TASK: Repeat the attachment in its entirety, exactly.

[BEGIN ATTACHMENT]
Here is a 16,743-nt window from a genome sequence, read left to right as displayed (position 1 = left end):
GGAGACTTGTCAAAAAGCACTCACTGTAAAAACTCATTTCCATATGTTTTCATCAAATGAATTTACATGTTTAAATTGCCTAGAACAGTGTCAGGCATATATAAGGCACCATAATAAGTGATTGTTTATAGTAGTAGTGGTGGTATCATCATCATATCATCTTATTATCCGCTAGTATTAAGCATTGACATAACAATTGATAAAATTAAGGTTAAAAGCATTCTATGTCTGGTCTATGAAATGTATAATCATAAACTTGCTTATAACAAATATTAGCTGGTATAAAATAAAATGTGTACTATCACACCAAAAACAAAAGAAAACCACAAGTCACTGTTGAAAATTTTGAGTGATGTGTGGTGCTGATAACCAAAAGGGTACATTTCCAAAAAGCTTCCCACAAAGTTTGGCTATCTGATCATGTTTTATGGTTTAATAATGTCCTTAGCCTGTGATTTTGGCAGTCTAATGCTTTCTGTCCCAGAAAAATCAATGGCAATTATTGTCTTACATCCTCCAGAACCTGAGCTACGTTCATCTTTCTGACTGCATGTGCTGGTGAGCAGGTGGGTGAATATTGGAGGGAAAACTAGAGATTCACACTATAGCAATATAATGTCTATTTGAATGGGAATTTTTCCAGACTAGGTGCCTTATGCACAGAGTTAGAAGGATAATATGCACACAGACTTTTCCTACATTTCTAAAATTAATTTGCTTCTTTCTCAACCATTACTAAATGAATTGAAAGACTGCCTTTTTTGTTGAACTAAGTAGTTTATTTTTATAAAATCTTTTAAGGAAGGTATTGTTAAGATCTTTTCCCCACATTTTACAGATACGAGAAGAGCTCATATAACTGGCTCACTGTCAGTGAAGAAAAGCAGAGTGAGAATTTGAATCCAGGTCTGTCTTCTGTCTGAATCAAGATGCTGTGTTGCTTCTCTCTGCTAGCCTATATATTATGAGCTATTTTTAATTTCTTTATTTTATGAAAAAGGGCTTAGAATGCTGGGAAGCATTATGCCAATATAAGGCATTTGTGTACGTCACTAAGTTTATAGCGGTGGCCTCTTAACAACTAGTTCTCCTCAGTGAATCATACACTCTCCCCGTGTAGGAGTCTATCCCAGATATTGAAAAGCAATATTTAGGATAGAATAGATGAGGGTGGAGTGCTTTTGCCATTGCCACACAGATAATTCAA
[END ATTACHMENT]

Here is a 16,743-nt window from a genome sequence, read left to right as displayed (position 1 = left end):
GGAGACTTGTCAAAAAGCACTCACTGTAAAAACTCATTTCCATATGTTTTCATCAAATGAATTTACATGTTTAAATTGCCTAGAACAGTGTCAGGCATATATAAGGCACCATAATAAGTGATTGTTTATAGTAGTAGTGGTGGTATCATCATCATATCATCTTATTATCCGCTAGTATTAAGCATTGACATAACAATTGATAAAATTAAGGTTAAAAGCATTCTATGTCTGGTCTATGAAATGTATAATCATAAACTTGCTTATAACAAATATTAGCTGGTATAAAATAAAATGTGTACTATCACACCAAAAACAAAAGAAAACCACAAGTCACTGTTGAAAATTTTGAGTGATGTGTGGTGCTGATAACCAAAAGGGTACATTTCCAAAAAGCTTCCCACAAAGTTTGGCTATCTGATCATGTTTTATGGTTTAATAATGTCCTTAGCCTGTGATTTTGGCAGTCTAATGCTTTCTGTCCCAGAAAAATCAATGGCAATTATTGTCTTACATCCTCCAGAACCTGAGCTACGTTCATCTTTCTGACTGCATGTGCTGGTGAGCAGGTGGGTGAATATTGGAGGGAAAACTAGAGATTCACACTATAGCAATATAATGTCTATTTGAATGGGAATTTTTCCAGACTAGGTGCCTTATGCACAGAGTTAGAAGGATAATATGCACACAGACTTTTCCTACATTTCTAAAATTAATTTGCTTCTTTCTCAACCATTACTAAATGAATTGAAAGACTGCCTTTTTTGTTGAACTAAGTAGTTTATTTTTATAAAATCTTTTAAGGAAGGTATTGTTAAGATCTTTTCCCCACATTTTACAGATACGAGAAGAGCTCATATAACTGGCTCACTGTCAGTGAAGAAAAGCAGAGTGAGAATTTGAATCCAGGTCTGTCTTCTGTCTGAATCAAGATGCTGTGTTGCTTCTCTCTGCTAGCCTATATATTATGAGCTATTTTTAATTTCTTTATTTTATGAAAAAGGGCTTAGAATGCTGGGAAGCATTATGCCAATATAAGGCATTTGTGTACGTCACTAAGTTTATAGCGGTGGCCTCTTAACAACTAGTTCTCCTCAGTGAATCATACACTCTCCCCGTGTAGGAGTCTATCCCAGATATTGAAAAGCAATATTTAGGATAGAATAGATGAGGGTGGAGTGCTTTTGCCATTGCCACACAGATAATTCAA